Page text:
Over the first year of CWLU additional chapters proliferated – on the north side of Chicago, in Edgewater, on the Southwest side. As CWLU evolved the chapters became more like affinity groups – groups that would meet once a week or once every other week to talk about our personal experience and to brainstorm strategy. One of the first of these was the Midwives (originally Midwives of the Revolution). At the CWLU’s second conference in 1971, the Midwives presented a proposal for strategically defining CWLU’s work. The organization adopted the proposal, later called the ‘Juliet Mitchell Chart’ (Fig. 1) because it was based on the work of British Marxist-feminist Juliet Mitchell.12

Two years later the Hyde Park Chapter wrote a position paper, adopted by the CWLU, “Socialist Feminism: A Strategy for the Women’s Movement.’13

Other chapters – Emma Peel, Brazen Hussies, Mrs O’Leary – existed over the course of the eight years of CWLU’s existence. Through them we formed bonds of friendship and gained energy and strength for our struggle. As one CWLU member put it recently, ‘We went to meetings every night of the week in order to advance our fight for women’s liberation.’14

The chapters were also a place where we could share our everyday lives. The frustrations of work, conflicts within families, the joy of a new relationship. There were, of course, conflicts in the groups we were involved in, conflicts often based in personal relationships in those groups. Like the rest of the student movement, we were young and we were experimenting with a new-found freedom. Experiments in ‘free love’ sometimes resulted in the realization that love wasn’t always free. And there were pressures to conform to the women’s movement ‘standard’ of the women-identified woman. Over the course of time, some of these conflicts resolved themselves and some did not. But throughout the existence of CWLU the chapters created bonds that in many cases were never broken.

Women's Graphics Collective

Figure 2. Chicago Women's Graphics Collective Poster

Figure 2. Chicago Women's Graphics Collective Poster

The Chicago Women’s Graphics Collective was formed in 1970 as a work group of the CWLU. The focus of the group was to create art that reflected the values of the new women’s liberation movement:

The founders of the Graphics Collective wanted their new feminist art to be a collective process in order to set it apart from the male-dominated Western art culture.15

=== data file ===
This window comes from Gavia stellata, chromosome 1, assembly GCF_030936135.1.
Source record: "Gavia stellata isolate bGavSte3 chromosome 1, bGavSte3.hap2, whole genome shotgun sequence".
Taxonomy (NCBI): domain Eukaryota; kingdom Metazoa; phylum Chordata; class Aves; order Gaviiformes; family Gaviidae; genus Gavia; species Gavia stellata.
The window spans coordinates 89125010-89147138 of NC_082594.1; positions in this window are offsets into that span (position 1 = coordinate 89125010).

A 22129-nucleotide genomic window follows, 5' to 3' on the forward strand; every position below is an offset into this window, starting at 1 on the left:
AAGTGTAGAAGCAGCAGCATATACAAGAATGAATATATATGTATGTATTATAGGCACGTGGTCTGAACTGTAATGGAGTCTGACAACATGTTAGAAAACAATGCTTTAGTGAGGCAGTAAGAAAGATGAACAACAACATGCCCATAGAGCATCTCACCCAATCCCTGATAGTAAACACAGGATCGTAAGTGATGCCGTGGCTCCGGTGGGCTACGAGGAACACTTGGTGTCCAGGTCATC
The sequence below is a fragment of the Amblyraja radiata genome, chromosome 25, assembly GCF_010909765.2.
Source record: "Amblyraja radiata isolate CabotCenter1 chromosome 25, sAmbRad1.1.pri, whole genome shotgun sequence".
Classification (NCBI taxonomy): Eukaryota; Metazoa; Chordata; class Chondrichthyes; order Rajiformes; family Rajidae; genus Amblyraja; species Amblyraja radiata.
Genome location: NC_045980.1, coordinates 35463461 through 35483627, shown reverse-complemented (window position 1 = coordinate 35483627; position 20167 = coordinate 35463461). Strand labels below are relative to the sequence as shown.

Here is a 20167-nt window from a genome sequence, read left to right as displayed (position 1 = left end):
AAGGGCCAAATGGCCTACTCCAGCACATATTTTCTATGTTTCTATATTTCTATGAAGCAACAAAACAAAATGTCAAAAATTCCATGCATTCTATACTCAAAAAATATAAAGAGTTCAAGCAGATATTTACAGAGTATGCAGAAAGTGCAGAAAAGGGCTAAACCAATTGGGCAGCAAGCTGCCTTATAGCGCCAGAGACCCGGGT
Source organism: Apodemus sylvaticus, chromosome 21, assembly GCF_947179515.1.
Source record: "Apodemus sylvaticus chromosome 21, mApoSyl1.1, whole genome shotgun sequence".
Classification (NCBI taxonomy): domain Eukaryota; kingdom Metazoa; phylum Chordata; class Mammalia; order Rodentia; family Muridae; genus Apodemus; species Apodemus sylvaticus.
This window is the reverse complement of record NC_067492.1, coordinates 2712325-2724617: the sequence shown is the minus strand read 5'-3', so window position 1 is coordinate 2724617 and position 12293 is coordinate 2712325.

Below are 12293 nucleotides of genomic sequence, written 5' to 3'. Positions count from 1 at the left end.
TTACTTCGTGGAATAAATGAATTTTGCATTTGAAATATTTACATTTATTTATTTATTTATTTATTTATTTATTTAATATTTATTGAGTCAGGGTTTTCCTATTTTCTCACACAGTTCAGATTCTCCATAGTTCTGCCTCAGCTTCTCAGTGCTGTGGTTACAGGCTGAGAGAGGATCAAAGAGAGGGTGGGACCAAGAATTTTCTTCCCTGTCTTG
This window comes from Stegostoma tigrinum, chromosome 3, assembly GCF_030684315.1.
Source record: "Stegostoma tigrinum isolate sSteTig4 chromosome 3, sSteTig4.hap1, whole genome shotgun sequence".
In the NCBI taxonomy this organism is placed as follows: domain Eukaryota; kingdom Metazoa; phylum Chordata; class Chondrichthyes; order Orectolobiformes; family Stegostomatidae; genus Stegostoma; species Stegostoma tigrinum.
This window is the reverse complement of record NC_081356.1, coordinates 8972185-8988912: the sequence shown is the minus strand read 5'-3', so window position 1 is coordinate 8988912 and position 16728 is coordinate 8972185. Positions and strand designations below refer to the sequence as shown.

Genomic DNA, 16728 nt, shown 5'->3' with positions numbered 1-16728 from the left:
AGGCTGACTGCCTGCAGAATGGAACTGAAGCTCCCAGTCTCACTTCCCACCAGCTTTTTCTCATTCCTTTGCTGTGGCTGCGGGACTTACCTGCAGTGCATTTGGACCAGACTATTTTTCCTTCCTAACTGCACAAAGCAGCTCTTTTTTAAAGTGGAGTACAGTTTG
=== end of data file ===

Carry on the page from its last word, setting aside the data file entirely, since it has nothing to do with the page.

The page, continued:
The posters range from graphics celebrating International Women’s Day to Lesbian Pride to Women Working. Some are almost lighthearted in the joy they proclaim for the new women’s liberation movement; they include slogans like ‘SISTERHOOD IS BLOOMING – SPRINGTIME WILL NEVER BE THE SAME’ (Fig. 2) and ‘WOMEN ARE NOT CHICKS’ (Fig. 3.) Some of the posters advertise projects of the CWLU like the Liberation School for Women and the Chicago Maternity Center project. Still others reflect the international perspective of CWLU like the International Women’s Solidarity poster with the phrase ‘Women – Many Waves One Ocean’ and the Mountain Moving Day poster with the poem by Japanese writer Yosano Akiko and the picture of an African woman freedom fighter (Fig 4.) Still others showed the many issues that CWLU addressed from child care to abortion to rape to economic justice.

The Graphics Collective was indeed collective in the way it operated. ‘Poster thinks’ each week involved collective members discussing ideas for posters and working together to design them. An article from the Chicago Tribune describes the rationale for the joint poster-making process:

Art, after all, was always supposed to be the expression of some mystical kernel of self, some artistic erogenous zone stimulated in private for the tangible sublimation of the socially sanctioned ego.

These women, however, had enough of that before they found each other. Stilled by the thought of working alone in quest of the “Great Masterpiece,” they decided to combine their talents with their concern for women’s politics, price the objects within nearly everyone’s reach, and address themselves to a new audience that “doesn’t have to know an artist’s name to recognize a ‘good painting.”16

Figure 3. Chicago Women's Collective Poster

Figure 3. Chicago Women's Collective Poster

The posters created a link between the political activities of CWLU and the quest for a richer culture. In this they reflect the consciousness of the CWLU position paper, ‘Socialist Feminism: A Strategy for the Women’s Movement.’ Authored by the Hyde Park Chapter of CWLU, the paper reflects in its introduction the broad nature of women’s liberation and the connection between, politics, community and art:

One is the direction [of the women’s movement is] toward new lifestyles within a women's culture, emphasizing personal liberation and growth, and the relationship of women to women. Given our real need to break loose from the old patterns--socially, psychologically, and economically-- and given the necessity for new patterns in the post revolutionary society, we understand, support and enjoy this tendency.
Figure 4. Chicago Women's Collective Poster

Figure 4. Chicago Women's Collective Poster